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Challenges Faces by the US Postal Service

The United States Postal Service is an independent federal agency that serves as the backbone for the mailing and shipping industry. Ever since it was founded in 1775 with Benjamin Franklin serving as the original postmaster general, the USPS has done a very good job of accomplishing its original mandate: That of delivering mail.

Unfortunately, the advances in technology have changed how Americans communicate. The advent of electronic mail has caused first-class mail volume to decline from 213 billion pieces in 2006 to 168 billion in 2011. Online shopping of books and even music has also contributed to the decline in its revenues. The increasing popularity and convenience of online bill payments is also another reason why the USPS is currently facing financial challenges.

As the USPS defaulted for the second time on a $5.6 billion payment to secure the health benefits of its future retirees, it continues to grapple with its financial losses estimated to amount to $36 million a day. This has led many to conclude that unless something is done, the independent federal agency that uses no tax dollars for its operations is now getting closer to insolvency.

Can’t the US Postal Service cut costs to level with its declining revenue? It has tried to. But its arm is restricted by federal provisions. For instance, its labor contracts have a history of providing postal employees with generous health and pension benefits. It also ensures the job stability of postal workers because there are no layoff provisions in these contracts. These are obviously very welcome for all postal workers but it is a challenge faced by the US Postal Service as an organization.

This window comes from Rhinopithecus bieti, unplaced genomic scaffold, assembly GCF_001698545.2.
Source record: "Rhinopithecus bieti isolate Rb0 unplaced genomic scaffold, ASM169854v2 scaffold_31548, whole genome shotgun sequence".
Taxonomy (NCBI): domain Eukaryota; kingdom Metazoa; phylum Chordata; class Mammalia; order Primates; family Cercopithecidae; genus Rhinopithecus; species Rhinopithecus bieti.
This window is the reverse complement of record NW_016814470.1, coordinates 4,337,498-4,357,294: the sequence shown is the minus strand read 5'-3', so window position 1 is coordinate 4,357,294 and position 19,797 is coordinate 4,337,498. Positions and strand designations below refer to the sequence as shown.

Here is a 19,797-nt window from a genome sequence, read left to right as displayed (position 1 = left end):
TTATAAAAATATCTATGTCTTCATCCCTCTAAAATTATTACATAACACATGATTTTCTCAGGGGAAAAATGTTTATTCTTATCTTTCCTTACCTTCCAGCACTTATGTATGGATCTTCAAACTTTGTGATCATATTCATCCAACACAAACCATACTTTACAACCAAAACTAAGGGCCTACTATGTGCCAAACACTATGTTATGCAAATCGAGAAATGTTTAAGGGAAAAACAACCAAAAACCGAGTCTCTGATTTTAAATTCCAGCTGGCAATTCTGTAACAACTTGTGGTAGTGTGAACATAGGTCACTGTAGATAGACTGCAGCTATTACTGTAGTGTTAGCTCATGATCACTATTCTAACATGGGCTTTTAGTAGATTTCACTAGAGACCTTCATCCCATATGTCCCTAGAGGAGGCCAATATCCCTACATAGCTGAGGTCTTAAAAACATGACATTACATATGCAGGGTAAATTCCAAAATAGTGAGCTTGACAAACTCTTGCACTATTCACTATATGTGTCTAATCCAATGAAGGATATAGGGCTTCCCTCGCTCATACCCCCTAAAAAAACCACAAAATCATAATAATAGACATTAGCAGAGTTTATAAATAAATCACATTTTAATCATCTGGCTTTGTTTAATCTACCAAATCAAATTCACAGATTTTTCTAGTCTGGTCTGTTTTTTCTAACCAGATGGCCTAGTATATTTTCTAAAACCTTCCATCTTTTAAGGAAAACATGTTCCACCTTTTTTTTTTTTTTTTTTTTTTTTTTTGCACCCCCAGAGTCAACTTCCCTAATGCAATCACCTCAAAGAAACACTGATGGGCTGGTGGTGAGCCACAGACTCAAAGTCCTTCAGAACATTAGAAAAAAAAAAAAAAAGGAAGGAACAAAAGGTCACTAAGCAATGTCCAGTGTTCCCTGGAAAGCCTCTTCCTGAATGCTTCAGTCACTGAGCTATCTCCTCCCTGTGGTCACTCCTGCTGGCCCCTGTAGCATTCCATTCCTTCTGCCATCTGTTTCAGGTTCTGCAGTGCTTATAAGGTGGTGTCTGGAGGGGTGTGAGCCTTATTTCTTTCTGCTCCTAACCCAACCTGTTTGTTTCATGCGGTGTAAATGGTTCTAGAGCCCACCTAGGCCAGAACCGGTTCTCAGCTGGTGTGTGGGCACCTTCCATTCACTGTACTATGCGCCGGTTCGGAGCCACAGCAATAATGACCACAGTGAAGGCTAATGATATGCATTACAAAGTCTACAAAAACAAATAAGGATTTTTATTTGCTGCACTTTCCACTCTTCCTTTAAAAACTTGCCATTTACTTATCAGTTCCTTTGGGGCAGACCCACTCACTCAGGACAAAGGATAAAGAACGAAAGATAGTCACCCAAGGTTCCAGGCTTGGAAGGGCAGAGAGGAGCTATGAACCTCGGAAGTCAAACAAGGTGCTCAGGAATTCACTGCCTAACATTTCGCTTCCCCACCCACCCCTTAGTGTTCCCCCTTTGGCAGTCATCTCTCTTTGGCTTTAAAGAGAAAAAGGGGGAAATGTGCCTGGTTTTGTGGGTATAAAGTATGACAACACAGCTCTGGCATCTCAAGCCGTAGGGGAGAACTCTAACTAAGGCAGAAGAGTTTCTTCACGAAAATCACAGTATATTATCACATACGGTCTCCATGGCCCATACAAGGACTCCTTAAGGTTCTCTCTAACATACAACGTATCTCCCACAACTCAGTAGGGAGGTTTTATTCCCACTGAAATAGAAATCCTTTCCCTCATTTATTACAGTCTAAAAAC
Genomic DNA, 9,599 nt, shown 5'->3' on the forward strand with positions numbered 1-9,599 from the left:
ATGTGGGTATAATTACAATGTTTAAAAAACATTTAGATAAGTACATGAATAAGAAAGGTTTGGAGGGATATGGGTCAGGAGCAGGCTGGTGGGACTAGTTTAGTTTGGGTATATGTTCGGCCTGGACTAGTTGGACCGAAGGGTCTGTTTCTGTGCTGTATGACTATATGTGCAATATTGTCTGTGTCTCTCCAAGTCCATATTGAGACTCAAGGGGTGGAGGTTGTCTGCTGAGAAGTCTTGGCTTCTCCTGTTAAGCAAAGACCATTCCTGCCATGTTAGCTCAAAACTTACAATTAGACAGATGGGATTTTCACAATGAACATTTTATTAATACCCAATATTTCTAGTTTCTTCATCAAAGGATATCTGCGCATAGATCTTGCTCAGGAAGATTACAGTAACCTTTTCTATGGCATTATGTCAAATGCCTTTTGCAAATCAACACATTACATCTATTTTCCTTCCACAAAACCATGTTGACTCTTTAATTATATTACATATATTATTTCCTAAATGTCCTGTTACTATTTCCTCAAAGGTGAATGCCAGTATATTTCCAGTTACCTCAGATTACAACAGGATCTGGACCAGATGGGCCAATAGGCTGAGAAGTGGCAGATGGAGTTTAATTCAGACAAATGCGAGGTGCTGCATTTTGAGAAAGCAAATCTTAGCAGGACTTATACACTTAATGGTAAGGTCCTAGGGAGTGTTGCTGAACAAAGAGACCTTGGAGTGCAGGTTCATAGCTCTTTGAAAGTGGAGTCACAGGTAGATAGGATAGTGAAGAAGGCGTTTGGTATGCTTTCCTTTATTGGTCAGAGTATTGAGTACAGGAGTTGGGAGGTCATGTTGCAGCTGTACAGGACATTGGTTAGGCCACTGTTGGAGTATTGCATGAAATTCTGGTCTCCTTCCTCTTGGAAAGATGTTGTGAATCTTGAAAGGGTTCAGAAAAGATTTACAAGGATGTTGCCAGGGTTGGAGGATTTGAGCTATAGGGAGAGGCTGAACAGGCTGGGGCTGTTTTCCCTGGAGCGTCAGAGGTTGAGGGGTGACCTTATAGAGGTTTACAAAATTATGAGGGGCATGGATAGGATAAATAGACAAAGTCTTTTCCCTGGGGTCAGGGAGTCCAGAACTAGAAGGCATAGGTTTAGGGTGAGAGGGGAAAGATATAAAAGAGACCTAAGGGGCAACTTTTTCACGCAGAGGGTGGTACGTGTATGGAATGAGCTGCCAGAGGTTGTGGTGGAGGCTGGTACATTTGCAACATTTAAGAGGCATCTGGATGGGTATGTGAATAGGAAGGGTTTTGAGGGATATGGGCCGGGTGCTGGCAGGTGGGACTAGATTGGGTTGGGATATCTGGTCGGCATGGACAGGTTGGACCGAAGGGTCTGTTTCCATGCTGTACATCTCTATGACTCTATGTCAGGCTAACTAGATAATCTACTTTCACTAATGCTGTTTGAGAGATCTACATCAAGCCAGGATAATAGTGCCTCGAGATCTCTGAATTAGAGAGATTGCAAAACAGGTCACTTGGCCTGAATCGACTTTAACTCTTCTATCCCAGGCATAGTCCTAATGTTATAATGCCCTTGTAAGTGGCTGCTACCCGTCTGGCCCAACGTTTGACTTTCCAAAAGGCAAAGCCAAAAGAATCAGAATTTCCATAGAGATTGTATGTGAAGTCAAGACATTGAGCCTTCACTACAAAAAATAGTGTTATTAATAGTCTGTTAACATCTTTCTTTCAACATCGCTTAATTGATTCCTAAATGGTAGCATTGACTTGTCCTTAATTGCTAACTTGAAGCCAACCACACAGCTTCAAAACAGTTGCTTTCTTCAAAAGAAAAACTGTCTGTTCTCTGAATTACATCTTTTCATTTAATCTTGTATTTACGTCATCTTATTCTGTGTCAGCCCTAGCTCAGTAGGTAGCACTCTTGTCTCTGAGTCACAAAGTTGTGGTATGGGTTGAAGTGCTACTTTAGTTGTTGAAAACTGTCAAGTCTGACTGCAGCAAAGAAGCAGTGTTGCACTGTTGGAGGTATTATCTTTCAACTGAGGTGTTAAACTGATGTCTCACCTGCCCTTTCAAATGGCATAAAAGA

While waiting for legislation from Congress to overhaul the Postal Service and ensure that it continues to survive well into the future, the USPS assures stakeholders—postal employees and suppliers alike—that operations would continue and that they would receive their payments and salaries on time. As it is, postal customers are assured that they will continue to receive their letters and parcels.

The USPS has proposed various moves to Congress to help them get out of their desperate financial situation. These proposals have included cutting Saturday mail deliveries; allowing them to deliver alcoholic beverages like beer and wine and expand into other lines of business; and reducing the required annual payments to its future retirees health fund. Whether Congress will be favorable to these suggestions still remains to be seen. In the meantime, the USPS and all those who depend on it in one way or another will continue to do with pride what it has originally been mandated to do: Deliver mail.